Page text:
Roses mean more on Valentine’s Day
ISTANBUL - Anatolia News Agency
Interflora Turkey Chairman Recep Gedik says 70 percent of flowers bought on Valentine’s Day are roses and he expects an increase in rose sales today.Roses are indispensable on Feb. 14 Valentine’s Day. Just like their colors, their numbers have various meanings, too.
The most important day on the calendar for lovers, Feb. 14 is also a big day for Turkey’s florists, who are expecting to conduct 10 million Turkish Liras worth of flower sales today, according to the chair of a sector association.
The country’s favorable growing conditions also mean the country is able to export $10 million in cut flower exports for each Valentine’s Day, Interflora Florists Association Turkey Chairman Recep Gedik said
Gedik said red roses and tropical flowers were being imported every year for Valentine’s Day. “Since almost every kind of cut flower and red rose production exists in our country, we have been exporting them in recent years. Only tropical flowers and Ecuador roses that cannot grow in Turkey’s climatic conditions are being imported.”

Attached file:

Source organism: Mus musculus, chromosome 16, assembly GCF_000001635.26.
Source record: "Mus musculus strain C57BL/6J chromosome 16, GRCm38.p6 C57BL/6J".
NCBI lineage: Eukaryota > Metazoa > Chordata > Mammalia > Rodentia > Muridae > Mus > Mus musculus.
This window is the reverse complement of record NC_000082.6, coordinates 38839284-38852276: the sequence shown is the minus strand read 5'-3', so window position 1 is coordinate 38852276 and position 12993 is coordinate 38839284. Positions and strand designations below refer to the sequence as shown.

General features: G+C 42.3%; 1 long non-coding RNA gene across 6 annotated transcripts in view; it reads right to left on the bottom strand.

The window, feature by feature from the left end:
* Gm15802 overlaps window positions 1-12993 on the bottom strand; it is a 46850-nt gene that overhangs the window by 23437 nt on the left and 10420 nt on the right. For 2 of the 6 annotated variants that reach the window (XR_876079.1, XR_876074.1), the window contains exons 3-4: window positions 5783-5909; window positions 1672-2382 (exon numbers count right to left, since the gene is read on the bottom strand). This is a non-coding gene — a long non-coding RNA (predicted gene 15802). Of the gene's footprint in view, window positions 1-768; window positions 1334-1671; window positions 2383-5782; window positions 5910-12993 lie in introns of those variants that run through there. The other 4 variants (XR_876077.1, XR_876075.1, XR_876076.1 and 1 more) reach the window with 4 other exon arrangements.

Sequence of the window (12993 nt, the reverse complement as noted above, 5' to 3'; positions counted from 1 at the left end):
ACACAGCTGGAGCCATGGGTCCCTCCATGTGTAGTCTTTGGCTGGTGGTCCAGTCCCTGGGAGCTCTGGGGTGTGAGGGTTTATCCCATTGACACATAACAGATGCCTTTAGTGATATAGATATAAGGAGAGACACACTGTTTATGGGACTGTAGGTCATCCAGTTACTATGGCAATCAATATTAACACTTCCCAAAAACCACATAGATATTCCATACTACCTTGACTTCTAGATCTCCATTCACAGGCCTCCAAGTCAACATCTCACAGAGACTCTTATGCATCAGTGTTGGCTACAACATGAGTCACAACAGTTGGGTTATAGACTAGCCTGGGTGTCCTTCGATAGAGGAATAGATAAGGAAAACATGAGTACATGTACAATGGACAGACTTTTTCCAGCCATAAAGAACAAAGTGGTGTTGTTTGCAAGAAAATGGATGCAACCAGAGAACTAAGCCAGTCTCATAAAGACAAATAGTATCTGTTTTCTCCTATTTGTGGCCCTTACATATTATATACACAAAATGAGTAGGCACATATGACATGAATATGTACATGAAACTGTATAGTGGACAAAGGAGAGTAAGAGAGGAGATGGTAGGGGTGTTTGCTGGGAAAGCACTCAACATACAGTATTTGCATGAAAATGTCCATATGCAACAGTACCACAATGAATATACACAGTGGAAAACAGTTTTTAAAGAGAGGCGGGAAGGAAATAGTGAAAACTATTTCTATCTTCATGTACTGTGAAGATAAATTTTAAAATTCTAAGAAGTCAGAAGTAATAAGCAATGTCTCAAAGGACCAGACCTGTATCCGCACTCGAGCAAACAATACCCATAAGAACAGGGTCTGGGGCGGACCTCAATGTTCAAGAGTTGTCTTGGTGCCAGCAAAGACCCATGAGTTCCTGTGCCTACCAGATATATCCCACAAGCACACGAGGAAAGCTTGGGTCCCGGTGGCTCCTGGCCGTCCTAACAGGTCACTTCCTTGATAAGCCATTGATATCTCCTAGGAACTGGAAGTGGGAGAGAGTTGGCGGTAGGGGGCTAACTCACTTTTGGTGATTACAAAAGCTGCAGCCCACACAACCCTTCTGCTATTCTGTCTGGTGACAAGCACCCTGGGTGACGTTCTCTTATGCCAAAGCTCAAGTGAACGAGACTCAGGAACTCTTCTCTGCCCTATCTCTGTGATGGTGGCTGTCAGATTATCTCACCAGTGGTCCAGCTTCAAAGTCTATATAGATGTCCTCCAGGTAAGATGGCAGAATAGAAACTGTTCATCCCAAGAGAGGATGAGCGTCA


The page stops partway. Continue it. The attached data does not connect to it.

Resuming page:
Gedik said 70 percent of flowers bought on Valentine’s Day were roses and added that since Feb. 14 was a weekday this year, an increase in rose sales from previous years was expected.
However, he also said weather conditions could affect the floriculture sector. “Because of the fact that most flower orders are based on home delivery, snow may negatively affect us. We hope there will be no snowfall on this day,” he said.
20-30 percent of sales via the Internet
Gedik said consumers generally asked flower shops to send orders to their home addresses, meaning that because street sellers did not have the chance to conduct home deliveries, their share in sales was low. “Generally, 20-30 percent of sales come via the Internet.”
He said the website www.interflora.org.tr would offer standardized prices for Valentine’s Day. “According to its size, a single red rose will be sold for 7 to 9 liras, seasons bouquets for 40 to 75 liras and arrangements for 50 to 100 liras.”
He said demand for flowers, and especially red roses, was very high on Valentine’s Day. “Since products are bought from producers for high prices for Valentine’s Day, this also affects final consumers. We put a great effort in trying to increase flower consumption in our culture,” he said. According to Gedik, flower consumption is 50 euros annually per person in Europe, but just one to two euros in Turkey.